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How to Date Recovering Alcoholics

by Maura Banar

Recovery from alcohol dependence is lifelong, notes the American Medical Association, even if the individual never consumes another drink. Because alcoholism is a chronic condition, dating and relationships should be conducted in the context of the individual's recovery, a personal and unique process. People in programs such as Alcoholic Anonymous are encouraged not to date or otherwise pursue relationships until they have achieved one year of sobriety. Even after a year, there are factors to keep in mind if you are dating or considering dating a recovering alcoholic.

Educate yourself on what alcoholism is and how it can potentially affect you. The National Institutes of Health report that the effects of alcoholism can range from mild to severe for the recovering individual as well as for his supports. As a source of support for the person you are dating, you need to understand that person's triggers as well as his sources of ongoing wellness and abstinence. If possible, attend local groups created to provide support for friends and family members who love a person with alcoholism.

Make a concerted effort to maintain open channels of communication with the person you are dating. Communication is important in any dating scenario, but for a recovering alcoholic, communication is vital. Unless you are also a recovering alcoholic, don't purport to understand or put yourself in the shoes of another person who is sober. If you do have experience or education regarding alcoholism, keep in mind that each person with alcoholism is unique and so is her path in recovery. If you have questions, asking her frankly, but respectfully, is the most appropriate way to increase your understanding of her recovery and alcoholism.

Join and attend a local chapter of Al-Anon. Al-Anon is a group support program for family, friends and other individuals who have someone in their lives with alcoholism. In contrast to support groups for recovering alcoholics, Al-Anon focuses on the shared experiences of people affected by someone's alcoholism. Meetings vary by location, but typically include a venue that encourages problem-solving through shared experiences. If you don't feel comfortable attending a support group alone, ask a friend or family member to accompany you until you feel comfortable.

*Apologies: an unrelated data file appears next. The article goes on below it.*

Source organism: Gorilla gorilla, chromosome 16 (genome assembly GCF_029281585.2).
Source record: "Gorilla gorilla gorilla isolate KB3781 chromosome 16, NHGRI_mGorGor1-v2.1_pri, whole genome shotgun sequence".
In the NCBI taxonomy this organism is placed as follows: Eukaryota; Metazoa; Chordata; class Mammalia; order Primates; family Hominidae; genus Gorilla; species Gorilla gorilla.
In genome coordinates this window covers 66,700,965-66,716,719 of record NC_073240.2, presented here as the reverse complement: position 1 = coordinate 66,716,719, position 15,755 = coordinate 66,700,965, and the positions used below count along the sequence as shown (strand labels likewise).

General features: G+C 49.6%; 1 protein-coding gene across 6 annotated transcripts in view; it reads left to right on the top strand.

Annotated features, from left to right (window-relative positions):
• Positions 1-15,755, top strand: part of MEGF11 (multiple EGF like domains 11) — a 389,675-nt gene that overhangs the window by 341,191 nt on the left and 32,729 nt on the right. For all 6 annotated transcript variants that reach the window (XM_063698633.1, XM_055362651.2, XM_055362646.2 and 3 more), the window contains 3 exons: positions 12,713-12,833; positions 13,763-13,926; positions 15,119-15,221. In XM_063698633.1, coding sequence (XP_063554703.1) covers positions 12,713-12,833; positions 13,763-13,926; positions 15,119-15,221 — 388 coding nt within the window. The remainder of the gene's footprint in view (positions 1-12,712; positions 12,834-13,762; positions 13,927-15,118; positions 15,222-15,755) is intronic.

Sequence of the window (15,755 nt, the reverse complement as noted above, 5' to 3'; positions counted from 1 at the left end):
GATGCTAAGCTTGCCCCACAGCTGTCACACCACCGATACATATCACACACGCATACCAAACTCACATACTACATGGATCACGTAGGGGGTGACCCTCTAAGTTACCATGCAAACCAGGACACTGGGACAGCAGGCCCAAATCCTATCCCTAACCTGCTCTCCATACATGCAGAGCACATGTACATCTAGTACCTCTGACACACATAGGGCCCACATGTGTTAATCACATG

Suggest dating activities or venues that don't include alcohol to the extent possible. A recovering alcoholic who is attending AA or similar meetings regularly is encouraged to avoid exposure to alcohol, at least in the early stages of recovery. At a certain point, however, nearly everyone will be in the presence of a potential trigger and must work through their inclinations. As a person dating a recovering alcoholic, you aren't expected to completely change your patterns of behavior, but you do need to be mindful of the potential effects of alcohol-included activities. Effective communication that includes asking the person you are dating how comfortable he feels attending an activity in which alcohol may be served gives him the opportunity to opt out if he's not ready to face that situation.

About the Author

Maura Banar has been a professional writer since 2001 and is a psychotherapist. Her work has appeared in "Imagination, Cognition and Personality" and "Dreaming: The Journal of the International Association for the Study of Dreams." Banar received her Bachelor of Arts in psychology from Buffalo State College and her Master of Arts in mental health counseling from Medaille College.

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